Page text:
Coping with Grief
Men, women and children respond differently to grief but the most important thing to remember is that most reactions are normal. On the other hand there are times when loved ones can find these responses so overwhelming, painful and difficult to cope with to the extent that he/she cannot function in their day to day life (such as commit to work, withdrawing from social situations and relationships).
Take a moment to identify the grief and loss responses you may be experiencing:
- Change in appetite
- Tightness in chest
- Nausea, diarrohea, indigestion
- Lack of energy
- Sleep disruptions
- Lack of motivation
- Social withdrawal
- Acting out behaviour (gambling, drinking)
Shock and disbelief
After a loss, it can be hard to accept what happened. You may feel numb and struggle to accept the truth
Deep sadness includes feelings of emptiness, despair and loneliness.
You may regret or feel guilty about things you did or didn’t say or do.
One can feel angry and resentful at oneself, God, the doctors, or even the person with strong feelings that an injustice that was done.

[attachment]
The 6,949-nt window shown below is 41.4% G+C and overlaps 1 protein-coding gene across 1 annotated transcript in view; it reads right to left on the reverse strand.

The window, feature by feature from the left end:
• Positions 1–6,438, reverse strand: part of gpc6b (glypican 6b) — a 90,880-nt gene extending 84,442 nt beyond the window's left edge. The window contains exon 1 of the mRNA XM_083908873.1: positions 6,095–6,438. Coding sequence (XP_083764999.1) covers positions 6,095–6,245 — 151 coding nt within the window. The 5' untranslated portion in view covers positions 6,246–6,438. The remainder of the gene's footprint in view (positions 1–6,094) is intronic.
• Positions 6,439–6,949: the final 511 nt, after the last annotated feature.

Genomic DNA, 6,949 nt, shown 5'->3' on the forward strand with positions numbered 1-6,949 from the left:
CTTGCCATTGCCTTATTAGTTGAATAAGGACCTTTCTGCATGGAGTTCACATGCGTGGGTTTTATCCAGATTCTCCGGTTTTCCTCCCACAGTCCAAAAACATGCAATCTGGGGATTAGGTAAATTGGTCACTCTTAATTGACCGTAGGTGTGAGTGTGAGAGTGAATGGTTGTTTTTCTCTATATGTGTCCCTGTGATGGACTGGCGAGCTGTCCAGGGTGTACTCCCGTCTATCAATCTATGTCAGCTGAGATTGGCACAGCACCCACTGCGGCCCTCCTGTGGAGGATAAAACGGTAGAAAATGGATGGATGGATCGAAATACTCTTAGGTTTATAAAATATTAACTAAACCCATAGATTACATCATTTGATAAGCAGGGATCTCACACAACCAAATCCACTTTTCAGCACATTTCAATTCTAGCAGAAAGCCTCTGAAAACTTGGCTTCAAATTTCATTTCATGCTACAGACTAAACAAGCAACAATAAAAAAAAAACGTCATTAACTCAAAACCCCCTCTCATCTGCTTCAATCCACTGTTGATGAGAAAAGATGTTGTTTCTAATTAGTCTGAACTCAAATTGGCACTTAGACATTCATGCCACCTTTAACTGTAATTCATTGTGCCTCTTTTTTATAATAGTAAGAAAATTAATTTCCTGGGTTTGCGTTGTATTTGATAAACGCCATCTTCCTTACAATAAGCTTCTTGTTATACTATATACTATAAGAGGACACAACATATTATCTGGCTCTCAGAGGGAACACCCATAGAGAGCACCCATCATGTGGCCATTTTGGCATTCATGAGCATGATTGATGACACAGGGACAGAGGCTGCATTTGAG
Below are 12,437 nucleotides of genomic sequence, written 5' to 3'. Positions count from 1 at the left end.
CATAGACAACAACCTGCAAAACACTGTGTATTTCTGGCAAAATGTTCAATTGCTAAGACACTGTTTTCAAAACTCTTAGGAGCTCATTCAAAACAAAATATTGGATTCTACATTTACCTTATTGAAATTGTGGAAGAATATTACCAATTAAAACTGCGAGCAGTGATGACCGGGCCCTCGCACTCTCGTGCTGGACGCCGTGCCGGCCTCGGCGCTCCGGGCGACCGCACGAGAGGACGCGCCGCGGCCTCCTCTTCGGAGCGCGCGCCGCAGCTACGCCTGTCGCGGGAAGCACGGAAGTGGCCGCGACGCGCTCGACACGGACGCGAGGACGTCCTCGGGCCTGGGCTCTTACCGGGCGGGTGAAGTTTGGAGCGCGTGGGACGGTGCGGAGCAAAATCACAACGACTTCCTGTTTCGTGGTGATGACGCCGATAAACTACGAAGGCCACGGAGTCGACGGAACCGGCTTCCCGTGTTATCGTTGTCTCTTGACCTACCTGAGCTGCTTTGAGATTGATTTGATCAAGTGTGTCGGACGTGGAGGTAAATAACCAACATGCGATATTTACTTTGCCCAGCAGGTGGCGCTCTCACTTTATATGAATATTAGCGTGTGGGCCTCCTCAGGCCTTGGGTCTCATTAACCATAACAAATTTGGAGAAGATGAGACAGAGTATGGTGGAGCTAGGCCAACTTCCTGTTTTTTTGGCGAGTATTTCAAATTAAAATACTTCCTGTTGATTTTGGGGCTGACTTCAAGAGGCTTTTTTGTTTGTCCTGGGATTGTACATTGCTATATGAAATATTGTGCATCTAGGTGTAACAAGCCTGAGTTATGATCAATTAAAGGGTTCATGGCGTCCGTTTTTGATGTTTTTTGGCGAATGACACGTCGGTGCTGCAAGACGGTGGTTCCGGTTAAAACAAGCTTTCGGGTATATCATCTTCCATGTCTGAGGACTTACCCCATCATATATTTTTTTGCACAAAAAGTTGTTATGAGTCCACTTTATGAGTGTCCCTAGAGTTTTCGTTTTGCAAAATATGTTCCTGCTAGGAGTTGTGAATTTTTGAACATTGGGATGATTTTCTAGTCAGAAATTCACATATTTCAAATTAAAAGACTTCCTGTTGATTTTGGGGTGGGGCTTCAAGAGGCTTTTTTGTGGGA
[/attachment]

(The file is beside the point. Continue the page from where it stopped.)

Loss can trigger a cycle of worries and fears that can compound with feeling anxious, helpless, or insecure. You may even have panic attacks.
How Glen Eira Counselling clinicians can help you?
For some people, feelings of loss are so strong they don’t improve after time passes. As trained grief and trauma counsellors we offer an assessment and approach to therapy that takes into account the many grief factors while being sensitive to the healing process. As experienced therapists, we recognise there are times when trauma and loss impact on one’s neurophysiology. It is at such times when coping mechanisms struggle to adjust to the enormity of the loss.
If you aren’t feeling better over time, or your grief is getting worse, now is the time to seek professional help.